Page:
What Is Congestive Heart Failure?
Congestive heart failure (CHF) is often used to refer to heart failure. But since heart failure doesn’t always have symptoms such as congestion — fluid retention — the term “heart failure” is used to refer to the broad condition when your heart muscle doesn’t pump blood as well as it should.
Congestive heart failure results from blood backing up in the veins as the heart struggles to pump blood out to the body. The backup causes congestion in body’s tissues, leading to swelling (edema) typically in the legs and ankles.
Fluid can collect in the lungs (pulmonary edema) and cause shortness of breath, especially when lying down.
More patients with congestive heart failure and other heart conditions entrust their care to Norton Heart & Vascular Institute than any other provider in the Louisville and Southern Indiana area. Our board-certified and fellowship-trained cardiologists and other specialists in the Advanced Heart Failure and Recovery Program are at the leading edge of advanced treatments for congestive heart failure.
Congestive Heart Failure Symptoms
Symptoms vary, but often include:
- Swelling, often in the legs and ankles
- Shortness of breath — especially when lying down
- Reduced exercise capacity
Congestive Heart Failure Treatment
The experienced specialists at the Advanced Heart Failure and Recovery Program have the expertise and leading-edge treatments to control your congestive heart failure symptoms and slow progress of the disease.
We work with you to develop a customized treatment plan that fits your condition and goals.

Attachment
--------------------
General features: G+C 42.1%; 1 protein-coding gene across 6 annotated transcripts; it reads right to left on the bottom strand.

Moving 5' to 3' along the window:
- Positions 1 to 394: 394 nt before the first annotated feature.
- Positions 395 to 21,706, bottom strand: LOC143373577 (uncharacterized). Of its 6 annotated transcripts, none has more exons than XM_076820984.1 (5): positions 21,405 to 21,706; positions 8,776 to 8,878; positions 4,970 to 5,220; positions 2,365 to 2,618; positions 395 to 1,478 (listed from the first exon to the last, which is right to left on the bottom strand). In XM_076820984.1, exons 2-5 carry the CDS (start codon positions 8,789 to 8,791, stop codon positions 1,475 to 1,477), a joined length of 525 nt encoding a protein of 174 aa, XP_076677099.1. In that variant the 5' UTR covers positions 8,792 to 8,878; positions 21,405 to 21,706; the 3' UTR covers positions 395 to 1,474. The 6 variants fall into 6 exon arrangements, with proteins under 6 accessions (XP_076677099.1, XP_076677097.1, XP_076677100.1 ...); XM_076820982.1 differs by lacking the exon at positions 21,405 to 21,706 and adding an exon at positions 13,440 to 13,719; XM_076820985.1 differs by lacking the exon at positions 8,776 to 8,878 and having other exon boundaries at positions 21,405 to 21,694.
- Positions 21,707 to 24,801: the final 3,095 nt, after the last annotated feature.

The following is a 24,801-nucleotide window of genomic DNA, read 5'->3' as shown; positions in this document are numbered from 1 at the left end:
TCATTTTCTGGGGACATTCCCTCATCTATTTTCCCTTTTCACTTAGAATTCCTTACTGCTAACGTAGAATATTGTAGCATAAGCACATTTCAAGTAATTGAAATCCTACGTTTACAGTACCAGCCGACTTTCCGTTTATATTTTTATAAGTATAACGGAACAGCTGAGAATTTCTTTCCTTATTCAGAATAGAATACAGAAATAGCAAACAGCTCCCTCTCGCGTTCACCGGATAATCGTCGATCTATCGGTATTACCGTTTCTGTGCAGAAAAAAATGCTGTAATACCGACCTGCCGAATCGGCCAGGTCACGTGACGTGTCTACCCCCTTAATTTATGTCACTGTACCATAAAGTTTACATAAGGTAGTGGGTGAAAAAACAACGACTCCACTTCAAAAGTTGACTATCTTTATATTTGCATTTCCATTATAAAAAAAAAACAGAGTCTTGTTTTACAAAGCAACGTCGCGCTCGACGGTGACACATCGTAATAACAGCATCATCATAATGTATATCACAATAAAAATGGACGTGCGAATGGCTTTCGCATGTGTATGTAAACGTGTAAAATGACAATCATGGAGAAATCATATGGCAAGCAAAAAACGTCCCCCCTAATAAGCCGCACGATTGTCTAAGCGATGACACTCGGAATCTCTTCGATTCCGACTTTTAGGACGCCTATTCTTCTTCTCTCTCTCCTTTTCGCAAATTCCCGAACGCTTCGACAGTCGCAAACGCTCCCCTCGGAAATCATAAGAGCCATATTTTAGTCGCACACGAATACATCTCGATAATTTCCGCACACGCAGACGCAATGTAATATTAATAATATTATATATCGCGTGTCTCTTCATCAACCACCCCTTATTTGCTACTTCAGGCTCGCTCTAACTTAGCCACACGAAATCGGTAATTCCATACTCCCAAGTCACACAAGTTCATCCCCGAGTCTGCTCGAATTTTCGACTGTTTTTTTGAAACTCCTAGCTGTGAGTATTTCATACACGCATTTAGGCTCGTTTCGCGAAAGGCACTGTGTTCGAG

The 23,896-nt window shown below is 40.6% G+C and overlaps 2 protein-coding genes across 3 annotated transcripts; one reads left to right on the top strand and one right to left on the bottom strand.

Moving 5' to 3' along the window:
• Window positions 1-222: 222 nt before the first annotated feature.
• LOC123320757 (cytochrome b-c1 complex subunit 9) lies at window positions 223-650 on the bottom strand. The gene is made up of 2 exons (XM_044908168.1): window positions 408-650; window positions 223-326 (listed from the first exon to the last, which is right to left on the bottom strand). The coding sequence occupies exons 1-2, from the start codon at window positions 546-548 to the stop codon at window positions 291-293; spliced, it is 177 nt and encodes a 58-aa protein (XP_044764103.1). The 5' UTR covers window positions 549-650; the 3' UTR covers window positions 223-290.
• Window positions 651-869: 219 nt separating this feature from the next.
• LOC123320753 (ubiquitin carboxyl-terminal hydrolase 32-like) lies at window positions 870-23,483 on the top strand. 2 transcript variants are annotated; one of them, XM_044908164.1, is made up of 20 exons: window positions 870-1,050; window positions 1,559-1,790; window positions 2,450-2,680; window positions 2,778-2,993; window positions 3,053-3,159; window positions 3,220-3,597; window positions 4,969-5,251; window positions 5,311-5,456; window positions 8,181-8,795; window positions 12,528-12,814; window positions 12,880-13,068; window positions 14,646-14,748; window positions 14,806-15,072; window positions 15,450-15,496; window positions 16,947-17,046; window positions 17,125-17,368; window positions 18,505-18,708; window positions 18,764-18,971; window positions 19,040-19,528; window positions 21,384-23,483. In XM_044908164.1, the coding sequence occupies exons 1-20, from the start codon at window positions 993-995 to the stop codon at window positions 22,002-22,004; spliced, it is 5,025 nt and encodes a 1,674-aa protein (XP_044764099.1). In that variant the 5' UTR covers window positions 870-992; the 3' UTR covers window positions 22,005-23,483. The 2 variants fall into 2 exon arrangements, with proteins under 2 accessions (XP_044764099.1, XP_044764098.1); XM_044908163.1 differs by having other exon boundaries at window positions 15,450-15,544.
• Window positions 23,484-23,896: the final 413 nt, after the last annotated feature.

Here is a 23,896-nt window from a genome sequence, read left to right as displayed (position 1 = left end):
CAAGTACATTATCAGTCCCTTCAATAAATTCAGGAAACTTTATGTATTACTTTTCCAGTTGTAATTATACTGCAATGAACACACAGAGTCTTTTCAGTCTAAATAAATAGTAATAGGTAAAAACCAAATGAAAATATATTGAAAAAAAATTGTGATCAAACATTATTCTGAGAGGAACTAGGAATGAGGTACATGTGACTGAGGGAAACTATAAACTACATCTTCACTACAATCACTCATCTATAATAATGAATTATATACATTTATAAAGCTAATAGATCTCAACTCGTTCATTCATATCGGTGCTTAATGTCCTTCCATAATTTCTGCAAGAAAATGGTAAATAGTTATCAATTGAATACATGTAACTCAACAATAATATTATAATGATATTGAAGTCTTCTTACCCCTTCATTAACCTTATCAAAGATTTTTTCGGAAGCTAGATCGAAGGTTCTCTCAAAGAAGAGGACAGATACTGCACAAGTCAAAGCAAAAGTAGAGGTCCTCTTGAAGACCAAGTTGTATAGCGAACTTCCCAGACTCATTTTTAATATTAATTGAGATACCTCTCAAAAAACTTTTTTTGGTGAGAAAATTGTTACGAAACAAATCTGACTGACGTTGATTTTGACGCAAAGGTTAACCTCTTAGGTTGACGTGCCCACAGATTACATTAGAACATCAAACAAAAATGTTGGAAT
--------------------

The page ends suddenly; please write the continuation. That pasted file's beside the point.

We start by working with you on dietary changes and other lifestyle adjustments such as physical activity, stress reduction, and reduction of alcohol and other drugs. We often have success with lifestyle changes in conjunction with medication.
Implanted devices such as a pacemaker or cardioverter-defibrillator (either implanted or wearable) can control abnormal heart rhythms such as arrhythmia. Your Advanced Heart Failure and Recovery Program provider may use a sophisticated device to remotely monitor your blood flow daily for subtle changes that can signal a worsening condition.
Targeting the cause of your congestive heart failure may involve minimally invasive procedures such as ablations that carefully destroy small parts of diseased heart to restore blood flow or interrupt abnormal heart rhythms.
If your congestive heart failure is complicated by thickened muscle between the two ventricles, surgery may be needed to remove part of the muscle to improve blood flow through the heart.
Our surgeons have experience and sophisticated training with ventricular assist devices if necessary as either a long-term solution or a short-term bridge to a heart transplant.